Vin Weber, a longtime leader in the conservative movement and former congressman from Minnesota, backed his former governor and longtime friend Tim Pawlenty for president. Now that Pawlenty is out of the race, the Romney campaign announces that Weber “will serve as Special Adviser on Policy. In that capacity, he will be a senior member of Governor Romney’s policy team and will provide advice on foreign and economic policy.” In 2008, Weber was a senior adviser to the Romney presidential campaign.
Kevin Madden, Romney’s 2008 communications director, tells me that Weber is hardly a bit player in the campaign. He calls him an “experienced guy and strategic thinker.” Madden adds, “Most importantly, the core nucleus that makes up the Romney team really admires and respects him.” In short, if there is some sprucing up to be done in the campaign Weber is the guy to do it.
While Weber may not be a household name, he nevertheless is an asset to Romney in two key respects. First, he is a respected voice among leaders of conservative organizations and wonky Republicans, many of whom were rooting for Rep. Paul Ryan (R-Wis.). But more important, Weber can aid Romney in lifting his vision, speaking in more uplifting tones about the conservative movement and sharpening his rhetoric. In an interview with me in April while he was still with the Pawlenty camp, Weber spoke about the unity of the conservative movement and gave a cogent critique of Obama’s foreign policy liabilities. (“I think the biggest potential problem this administration has is their relative incoherence about America’s role in the world.”)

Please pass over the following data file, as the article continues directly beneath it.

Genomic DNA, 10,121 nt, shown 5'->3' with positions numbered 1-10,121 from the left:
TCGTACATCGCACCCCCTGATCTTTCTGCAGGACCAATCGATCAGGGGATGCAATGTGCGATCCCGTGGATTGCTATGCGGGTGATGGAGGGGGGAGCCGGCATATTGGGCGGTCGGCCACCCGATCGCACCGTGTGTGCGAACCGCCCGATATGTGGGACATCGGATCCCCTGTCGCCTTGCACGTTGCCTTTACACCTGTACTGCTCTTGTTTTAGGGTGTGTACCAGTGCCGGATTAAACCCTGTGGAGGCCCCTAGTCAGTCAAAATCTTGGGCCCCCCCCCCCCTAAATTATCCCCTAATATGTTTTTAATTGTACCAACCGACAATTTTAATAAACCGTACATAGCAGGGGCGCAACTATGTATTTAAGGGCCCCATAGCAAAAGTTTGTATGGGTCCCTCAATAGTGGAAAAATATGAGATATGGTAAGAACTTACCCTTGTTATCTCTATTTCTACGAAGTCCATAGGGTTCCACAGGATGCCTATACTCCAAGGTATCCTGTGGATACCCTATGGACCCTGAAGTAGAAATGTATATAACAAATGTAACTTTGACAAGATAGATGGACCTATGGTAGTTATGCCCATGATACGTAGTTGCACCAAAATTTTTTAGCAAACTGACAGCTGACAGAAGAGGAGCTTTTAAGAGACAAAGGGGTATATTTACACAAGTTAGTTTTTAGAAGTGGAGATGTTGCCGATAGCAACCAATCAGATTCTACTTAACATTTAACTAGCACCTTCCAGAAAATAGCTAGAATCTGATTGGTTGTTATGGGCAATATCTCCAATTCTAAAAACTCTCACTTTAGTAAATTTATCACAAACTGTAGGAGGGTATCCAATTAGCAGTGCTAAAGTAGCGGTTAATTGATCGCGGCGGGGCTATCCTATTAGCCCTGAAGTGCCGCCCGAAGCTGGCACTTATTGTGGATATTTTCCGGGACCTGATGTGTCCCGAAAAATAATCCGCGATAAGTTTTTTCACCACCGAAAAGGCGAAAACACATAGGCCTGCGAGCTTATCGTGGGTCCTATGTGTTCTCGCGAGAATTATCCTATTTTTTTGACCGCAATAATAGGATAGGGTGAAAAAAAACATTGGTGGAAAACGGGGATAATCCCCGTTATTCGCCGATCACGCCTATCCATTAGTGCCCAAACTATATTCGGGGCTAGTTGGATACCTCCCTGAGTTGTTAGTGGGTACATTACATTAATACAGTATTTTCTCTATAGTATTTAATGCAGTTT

Romney could certainly benefit from a more passionate and ideological approach to campaigning. Conservative voters generally know he is competent and smart, but they aren’t sure what Romney believes.
If Weber can help Romney connect with the base and eliminate some of the hesitant language he uses (giving the impression he lacks conviction), he will be an asset to the campaign. It’s up to Romney to demonstrate that he has those convictions and to take some risks in setting forth unequivocal policy positions, but Romney’s willingness to embrace Weber (not unlike Texas Gov. Rick Perry’s desire to reach out for William Bennett’s counsel) suggests he’s a candidate willing to learn and grow. He’ll have to in order to come out on top in an increasingly competitive field.